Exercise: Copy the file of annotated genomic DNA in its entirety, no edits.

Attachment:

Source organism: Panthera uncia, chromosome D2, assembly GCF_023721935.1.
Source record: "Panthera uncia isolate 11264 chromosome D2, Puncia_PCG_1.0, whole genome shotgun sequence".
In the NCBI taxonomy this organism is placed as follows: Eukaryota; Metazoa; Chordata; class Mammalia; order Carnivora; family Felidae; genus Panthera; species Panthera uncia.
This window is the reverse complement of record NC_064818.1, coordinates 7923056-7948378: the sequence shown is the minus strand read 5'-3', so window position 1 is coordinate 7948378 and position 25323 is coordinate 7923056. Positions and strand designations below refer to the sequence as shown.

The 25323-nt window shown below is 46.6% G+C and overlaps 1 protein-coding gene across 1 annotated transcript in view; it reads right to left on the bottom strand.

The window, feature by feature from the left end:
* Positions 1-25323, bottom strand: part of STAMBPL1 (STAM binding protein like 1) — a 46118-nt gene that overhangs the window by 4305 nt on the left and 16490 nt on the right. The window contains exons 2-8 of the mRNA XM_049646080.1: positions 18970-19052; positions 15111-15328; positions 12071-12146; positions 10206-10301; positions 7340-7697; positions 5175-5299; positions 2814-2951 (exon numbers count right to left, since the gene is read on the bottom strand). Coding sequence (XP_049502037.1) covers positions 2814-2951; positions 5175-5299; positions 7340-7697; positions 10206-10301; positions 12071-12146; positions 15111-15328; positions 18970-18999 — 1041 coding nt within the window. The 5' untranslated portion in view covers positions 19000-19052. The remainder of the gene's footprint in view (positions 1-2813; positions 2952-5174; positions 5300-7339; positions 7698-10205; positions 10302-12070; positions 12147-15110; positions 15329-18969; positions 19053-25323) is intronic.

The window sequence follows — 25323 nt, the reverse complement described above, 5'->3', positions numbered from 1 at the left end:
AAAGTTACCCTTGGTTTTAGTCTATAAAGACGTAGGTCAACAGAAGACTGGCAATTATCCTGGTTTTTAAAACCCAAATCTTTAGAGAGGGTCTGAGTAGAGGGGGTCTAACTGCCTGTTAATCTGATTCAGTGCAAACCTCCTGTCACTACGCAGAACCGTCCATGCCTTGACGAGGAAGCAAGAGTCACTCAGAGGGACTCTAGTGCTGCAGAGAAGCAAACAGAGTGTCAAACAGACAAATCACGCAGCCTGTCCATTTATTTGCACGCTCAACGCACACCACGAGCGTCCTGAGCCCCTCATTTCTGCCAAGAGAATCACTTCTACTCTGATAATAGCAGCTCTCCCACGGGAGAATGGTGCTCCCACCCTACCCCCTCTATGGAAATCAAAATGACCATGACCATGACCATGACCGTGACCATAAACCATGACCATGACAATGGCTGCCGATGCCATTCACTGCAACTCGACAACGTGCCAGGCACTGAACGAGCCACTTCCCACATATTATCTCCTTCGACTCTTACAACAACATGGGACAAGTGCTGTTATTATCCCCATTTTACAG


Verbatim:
Source organism: Panthera uncia, chromosome D2, assembly GCF_023721935.1.
Source record: "Panthera uncia isolate 11264 chromosome D2, Puncia_PCG_1.0, whole genome shotgun sequence".
In the NCBI taxonomy this organism is placed as follows: Eukaryota; Metazoa; Chordata; class Mammalia; order Carnivora; family Felidae; genus Panthera; species Panthera uncia.
This window is the reverse complement of record NC_064818.1, coordinates 7923056-7948378: the sequence shown is the minus strand read 5'-3', so window position 1 is coordinate 7948378 and position 25323 is coordinate 7923056. Positions and strand designations below refer to the sequence as shown.

The 25323-nt window shown below is 46.6% G+C and overlaps 1 protein-coding gene across 1 annotated transcript in view; it reads right to left on the bottom strand.

The window, feature by feature from the left end:
* Positions 1-25323, bottom strand: part of STAMBPL1 (STAM binding protein like 1) — a 46118-nt gene that overhangs the window by 4305 nt on the left and 16490 nt on the right. The window contains exons 2-8 of the mRNA XM_049646080.1: positions 18970-19052; positions 15111-15328; positions 12071-12146; positions 10206-10301; positions 7340-7697; positions 5175-5299; positions 2814-2951 (exon numbers count right to left, since the gene is read on the bottom strand). Coding sequence (XP_049502037.1) covers positions 2814-2951; positions 5175-5299; positions 7340-7697; positions 10206-10301; positions 12071-12146; positions 15111-15328; positions 18970-18999 — 1041 coding nt within the window. The 5' untranslated portion in view covers positions 19000-19052. The remainder of the gene's footprint in view (positions 1-2813; positions 2952-5174; positions 5300-7339; positions 7698-10205; positions 10302-12070; positions 12147-15110; positions 15329-18969; positions 19053-25323) is intronic.

The window sequence follows — 25323 nt, the reverse complement described above, 5'->3', positions numbered from 1 at the left end:
AAAGTTACCCTTGGTTTTAGTCTATAAAGACGTAGGTCAACAGAAGACTGGCAATTATCCTGGTTTTTAAAACCCAAATCTTTAGAGAGGGTCTGAGTAGAGGGGGTCTAACTGCCTGTTAATCTGATTCAGTGCAAACCTCCTGTCACTACGCAGAACCGTCCATGCCTTGACGAGGAAGCAAGAGTCACTCAGAGGGACTCTAGTGCTGCAGAGAAGCAAACAGAGTGTCAAACAGACAAATCACGCAGCCTGTCCATTTATTTGCACGCTCAACGCACACCACGAGCGTCCTGAGCCCCTCATTTCTGCCAAGAGAATCACTTCTACTCTGATAATAGCAGCTCTCCCACGGGAGAATGGTGCTCCCACCCTACCCCCTCTATGGAAATCAAAATGACCATGACCATGACCATGACCGTGACCATAAACCATGACCATGACAATGGCTGCCGATGCCATTCACTGCAACTCGACAACGTGCCAGGCACTGAACGAGCCACTTCCCACATATTATCTCCTTCGACTCTTACAACAACATGGGACAAGTGCTGTTATTATCCCCATTTTACAG